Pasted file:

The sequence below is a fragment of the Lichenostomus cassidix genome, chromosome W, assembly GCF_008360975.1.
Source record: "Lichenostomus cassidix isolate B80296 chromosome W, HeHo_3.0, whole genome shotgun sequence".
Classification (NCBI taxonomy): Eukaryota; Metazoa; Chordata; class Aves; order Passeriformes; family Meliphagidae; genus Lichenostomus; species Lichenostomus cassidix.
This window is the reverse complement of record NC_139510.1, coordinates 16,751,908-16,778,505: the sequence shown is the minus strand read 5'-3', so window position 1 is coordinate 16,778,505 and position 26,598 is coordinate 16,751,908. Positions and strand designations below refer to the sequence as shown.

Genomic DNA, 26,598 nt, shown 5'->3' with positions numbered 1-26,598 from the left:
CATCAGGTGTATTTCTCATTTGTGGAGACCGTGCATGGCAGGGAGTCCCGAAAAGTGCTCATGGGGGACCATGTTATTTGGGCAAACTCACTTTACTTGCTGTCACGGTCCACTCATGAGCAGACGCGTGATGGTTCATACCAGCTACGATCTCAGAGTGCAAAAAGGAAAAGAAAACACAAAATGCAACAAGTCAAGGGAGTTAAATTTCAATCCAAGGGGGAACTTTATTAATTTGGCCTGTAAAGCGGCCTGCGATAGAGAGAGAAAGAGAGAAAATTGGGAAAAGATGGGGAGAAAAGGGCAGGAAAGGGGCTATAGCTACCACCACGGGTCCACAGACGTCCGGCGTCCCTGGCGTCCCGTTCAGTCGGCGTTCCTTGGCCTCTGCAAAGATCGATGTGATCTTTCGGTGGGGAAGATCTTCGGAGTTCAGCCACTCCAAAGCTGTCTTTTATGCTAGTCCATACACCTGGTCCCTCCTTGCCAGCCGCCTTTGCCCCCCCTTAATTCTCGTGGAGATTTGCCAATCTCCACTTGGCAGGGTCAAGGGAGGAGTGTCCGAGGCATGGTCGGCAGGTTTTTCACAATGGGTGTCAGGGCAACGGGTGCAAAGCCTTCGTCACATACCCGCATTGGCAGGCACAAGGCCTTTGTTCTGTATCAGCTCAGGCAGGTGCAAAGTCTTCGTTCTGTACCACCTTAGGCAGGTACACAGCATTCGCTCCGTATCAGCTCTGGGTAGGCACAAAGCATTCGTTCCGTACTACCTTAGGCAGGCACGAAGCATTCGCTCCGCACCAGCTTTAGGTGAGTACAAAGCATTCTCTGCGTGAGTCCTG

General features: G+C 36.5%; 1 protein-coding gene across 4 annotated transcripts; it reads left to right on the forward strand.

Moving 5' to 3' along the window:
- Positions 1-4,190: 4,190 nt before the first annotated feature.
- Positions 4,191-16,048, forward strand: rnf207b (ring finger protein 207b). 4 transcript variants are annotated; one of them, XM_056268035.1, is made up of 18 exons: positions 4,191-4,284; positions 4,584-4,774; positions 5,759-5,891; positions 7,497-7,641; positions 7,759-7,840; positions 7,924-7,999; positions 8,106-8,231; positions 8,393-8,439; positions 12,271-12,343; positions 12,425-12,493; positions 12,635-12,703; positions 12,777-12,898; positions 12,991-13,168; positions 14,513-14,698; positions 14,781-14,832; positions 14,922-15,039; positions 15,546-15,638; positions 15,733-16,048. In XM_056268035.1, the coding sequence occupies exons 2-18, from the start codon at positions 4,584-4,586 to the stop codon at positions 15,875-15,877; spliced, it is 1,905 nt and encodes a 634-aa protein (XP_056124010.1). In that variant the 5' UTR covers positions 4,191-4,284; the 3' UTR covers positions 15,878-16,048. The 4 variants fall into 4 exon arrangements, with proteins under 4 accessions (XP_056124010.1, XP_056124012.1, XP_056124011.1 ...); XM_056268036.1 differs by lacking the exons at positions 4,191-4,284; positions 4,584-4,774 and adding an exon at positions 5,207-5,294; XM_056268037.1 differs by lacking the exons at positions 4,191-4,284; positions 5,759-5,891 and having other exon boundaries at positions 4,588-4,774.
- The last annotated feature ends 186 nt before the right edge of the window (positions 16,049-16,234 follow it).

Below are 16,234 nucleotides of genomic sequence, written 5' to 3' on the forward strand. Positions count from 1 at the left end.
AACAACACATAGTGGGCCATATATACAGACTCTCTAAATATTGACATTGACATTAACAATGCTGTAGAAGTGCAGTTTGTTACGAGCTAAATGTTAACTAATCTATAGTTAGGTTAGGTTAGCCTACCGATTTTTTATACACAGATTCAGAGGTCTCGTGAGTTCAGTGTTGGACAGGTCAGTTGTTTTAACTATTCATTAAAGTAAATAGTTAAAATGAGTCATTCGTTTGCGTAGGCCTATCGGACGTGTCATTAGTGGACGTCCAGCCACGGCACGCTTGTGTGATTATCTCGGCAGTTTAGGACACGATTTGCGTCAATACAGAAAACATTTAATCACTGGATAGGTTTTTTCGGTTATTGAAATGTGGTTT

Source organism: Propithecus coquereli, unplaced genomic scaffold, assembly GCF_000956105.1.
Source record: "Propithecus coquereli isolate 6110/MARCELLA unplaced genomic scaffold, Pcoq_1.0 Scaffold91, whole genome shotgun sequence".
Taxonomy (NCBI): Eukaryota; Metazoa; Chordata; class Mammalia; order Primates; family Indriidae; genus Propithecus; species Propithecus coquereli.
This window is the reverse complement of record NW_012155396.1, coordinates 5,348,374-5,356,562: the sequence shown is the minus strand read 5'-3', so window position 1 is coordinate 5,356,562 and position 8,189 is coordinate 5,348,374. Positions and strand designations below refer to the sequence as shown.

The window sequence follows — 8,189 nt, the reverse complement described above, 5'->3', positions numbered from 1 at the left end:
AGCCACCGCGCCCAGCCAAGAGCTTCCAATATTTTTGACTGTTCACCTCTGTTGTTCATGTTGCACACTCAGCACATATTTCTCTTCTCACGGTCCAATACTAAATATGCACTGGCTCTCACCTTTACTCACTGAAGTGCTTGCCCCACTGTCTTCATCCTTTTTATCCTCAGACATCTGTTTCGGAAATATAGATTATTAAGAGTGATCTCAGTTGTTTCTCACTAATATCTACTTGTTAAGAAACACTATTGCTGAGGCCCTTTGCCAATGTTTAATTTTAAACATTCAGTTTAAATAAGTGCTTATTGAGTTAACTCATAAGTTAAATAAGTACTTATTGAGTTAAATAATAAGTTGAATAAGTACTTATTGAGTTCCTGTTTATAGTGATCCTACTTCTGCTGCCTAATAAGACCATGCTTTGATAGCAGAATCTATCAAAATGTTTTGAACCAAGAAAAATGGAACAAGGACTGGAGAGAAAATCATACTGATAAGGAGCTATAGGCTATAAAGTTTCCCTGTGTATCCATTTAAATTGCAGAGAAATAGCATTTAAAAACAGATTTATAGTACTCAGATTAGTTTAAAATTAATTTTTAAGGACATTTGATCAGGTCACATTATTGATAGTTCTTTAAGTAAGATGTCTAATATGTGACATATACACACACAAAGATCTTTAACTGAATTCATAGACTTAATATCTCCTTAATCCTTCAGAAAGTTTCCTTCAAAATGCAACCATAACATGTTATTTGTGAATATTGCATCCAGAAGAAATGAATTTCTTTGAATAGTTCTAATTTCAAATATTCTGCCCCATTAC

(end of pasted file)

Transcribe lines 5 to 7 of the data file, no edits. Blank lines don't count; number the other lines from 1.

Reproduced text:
Genomic DNA, 26,598 nt, shown 5'->3' with positions numbered 1-26,598 from the left:
CATCAGGTGTATTTCTCATTTGTGGAGACCGTGCATGGCAGGGAGTCCCGAAAAGTGCTCATGGGGGACCATGTTATTTGGGCAAACTCACTTTACTTGCTGTCACGGTCCACTCATGAGCAGACGCGTGATGGTTCATACCAGCTACGATCTCAGAGTGCAAAAAGGAAAAGAAAACACAAAATGCAACAAGTCAAGGGAGTTAAATTTCAATCCAAGGGGGAACTTTATTAATTTGGCCTGTAAAGCGGCCTGCGATAGAGAGAGAAAGAGAGAAAATTGGGAAAAGATGGGGAGAAAAGGGCAGGAAAGGGGCTATAGCTACCACCACGGGTCCACAGACGTCCGGCGTCCCTGGCGTCCCGTTCAGTCGGCGTTCCTTGGCCTCTGCAAAGATCGATGTGATCTTTCGGTGGGGAAGATCTTCGGAGTTCAGCCACTCCAAAGCTGTCTTTTATGCTAGTCCATACACCTGGTCCCTCCTTGCCAGCCGCCTTTGCCCCCCCTTAATTCTCGTGGAGATTTGCCAATCTCCACTTGGCAGGGTCAAGGGAGGAGTGTCCGAGGCATGGTCGGCAGGTTTTTCACAATGGGTGTCAGGGCAACGGGTGCAAAGCCTTCGTCACATACCCGCATTGGCAGGCACAAGGCCTTTGTTCTGTATCAGCTCAGGCAGGTGCAAAGTCTTCGTTCTGTACCACCTTAGGCAGGTACACAGCATTCGCTCCGTATCAGCTCTGGGTAGGCACAAAGCATTCGTTCCGTACTACCTTAGGCAGGCACGAAGCATTCGCTCCGCACCAGCTTTAGGTGAGTACAAAGCATTCTCTGCGTGAGTCCTG

General features: G+C 36.5%; 1 protein-coding gene across 4 annotated transcripts; it reads left to right on the forward strand.